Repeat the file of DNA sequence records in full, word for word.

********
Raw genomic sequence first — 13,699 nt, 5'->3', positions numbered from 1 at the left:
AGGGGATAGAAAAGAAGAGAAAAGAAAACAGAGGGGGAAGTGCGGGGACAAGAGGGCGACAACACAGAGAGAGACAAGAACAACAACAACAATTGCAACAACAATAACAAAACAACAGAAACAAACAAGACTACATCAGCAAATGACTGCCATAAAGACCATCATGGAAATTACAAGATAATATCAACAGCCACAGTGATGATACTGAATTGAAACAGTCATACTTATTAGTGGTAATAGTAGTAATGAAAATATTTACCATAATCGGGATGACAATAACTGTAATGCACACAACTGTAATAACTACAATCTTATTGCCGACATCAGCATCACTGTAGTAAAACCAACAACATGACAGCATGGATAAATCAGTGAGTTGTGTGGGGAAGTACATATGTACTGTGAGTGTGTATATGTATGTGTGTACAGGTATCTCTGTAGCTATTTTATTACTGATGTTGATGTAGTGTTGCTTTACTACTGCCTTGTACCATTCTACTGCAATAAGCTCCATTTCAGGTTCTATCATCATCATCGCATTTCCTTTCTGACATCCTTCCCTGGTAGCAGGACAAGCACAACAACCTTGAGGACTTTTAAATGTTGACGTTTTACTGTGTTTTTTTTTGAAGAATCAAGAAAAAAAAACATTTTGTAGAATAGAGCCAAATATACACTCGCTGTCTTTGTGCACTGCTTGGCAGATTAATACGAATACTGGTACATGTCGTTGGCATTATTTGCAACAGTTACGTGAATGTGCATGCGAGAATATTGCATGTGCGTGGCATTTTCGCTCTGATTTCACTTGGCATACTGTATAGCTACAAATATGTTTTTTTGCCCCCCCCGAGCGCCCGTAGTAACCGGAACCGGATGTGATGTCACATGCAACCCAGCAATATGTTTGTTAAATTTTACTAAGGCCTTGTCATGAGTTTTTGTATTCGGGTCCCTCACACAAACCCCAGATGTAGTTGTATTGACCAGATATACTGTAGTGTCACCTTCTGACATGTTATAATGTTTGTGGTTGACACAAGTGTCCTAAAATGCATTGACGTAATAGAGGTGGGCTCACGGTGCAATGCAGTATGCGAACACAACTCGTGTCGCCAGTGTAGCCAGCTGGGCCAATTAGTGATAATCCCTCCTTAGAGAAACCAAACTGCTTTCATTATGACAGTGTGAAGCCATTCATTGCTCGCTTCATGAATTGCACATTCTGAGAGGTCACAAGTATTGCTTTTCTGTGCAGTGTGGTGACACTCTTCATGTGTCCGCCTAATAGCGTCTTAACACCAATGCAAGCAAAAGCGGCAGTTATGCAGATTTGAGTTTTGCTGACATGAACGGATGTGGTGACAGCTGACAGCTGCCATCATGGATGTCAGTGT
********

Raw genomic sequence first — 13,699 nt, 5'->3', positions numbered from 1 at the left:
AGGGGATAGAAAAGAAGAGAAAAGAAAACAGAGGGGGAAGTGCGGGGACAAGAGGGCGACAACACAGAGAGAGACAAGAACAACAACAACAATTGCAACAACAATAACAAAACAACAGAAACAAACAAGACTACATCAGCAAATGACTGCCATAAAGACCATCATGGAAATTACAAGATAATATCAACAGCCACAGTGATGATACTGAATTGAAACAGTCATACTTATTAGTGGTAATAGTAGTAATGAAAATATTTACCATAATCGGGATGACAATAACTGTAATGCACACAACTGTAATAACTACAATCTTATTGCCGACATCAGCATCACTGTAGTAAAACCAACAACATGACAGCATGGATAAATCAGTGAGTTGTGTGGGGAAGTACATATGTACTGTGAGTGTGTATATGTATGTGTGTACAGGTATCTCTGTAGCTATTTTATTACTGATGTTGATGTAGTGTTGCTTTACTACTGCCTTGTACCATTCTACTGCAATAAGCTCCATTTCAGGTTCTATCATCATCATCGCATTTCCTTTCTGACATCCTTCCCTGGTAGCAGGACAAGCACAACAACCTTGAGGACTTTTAAATGTTGACGTTTTACTGTGTTTTTTTTTGAAGAATCAAGAAAAAAAAACATTTTGTAGAATAGAGCCAAATATACACTCGCTGTCTTTGTGCACTGCTTGGCAGATTAATACGAATACTGGTACATGTCGTTGGCATTATTTGCAACAGTTACGTGAATGTGCATGCGAGAATATTGCATGTGCGTGGCATTTTCGCTCTGATTTCACTTGGCATACTGTATAGCTACAAATATGTTTTTTTGCCCCCCCCGAGCGCCCGTAGTAACCGGAACCGGATGTGATGTCACATGCAACCCAGCAATATGTTTGTTAAATTTTACTAAGGCCTTGTCATGAGTTTTTGTATTCGGGTCCCTCACACAAACCCCAGATGTAGTTGTATTGACCAGATATACTGTAGTGTCACCTTCTGACATGTTATAATGTTTGTGGTTGACACAAGTGTCCTAAAATGCATTGACGTAATAGAGGTGGGCTCACGGTGCAATGCAGTATGCGAACACAACTCGTGTCGCCAGTGTAGCCAGCTGGGCCAATTAGTGATAATCCCTCCTTAGAGAAACCAAACTGCTTTCATTATGACAGTGTGAAGCCATTCATTGCTCGCTTCATGAATTGCACATTCTGAGAGGTCACAAGTATTGCTTTTCTGTGCAGTGTGGTGACACTCTTCATGTGTCCGCCTAATAGCGTCTTAACACCAATGCAAGCAAAAGCGGCAGTTATGCAGATTTGAGTTTTGCTGACATGAACGGATGTGGTGACAGCTGACAGCTGCCATCATGGATGTCAGTGT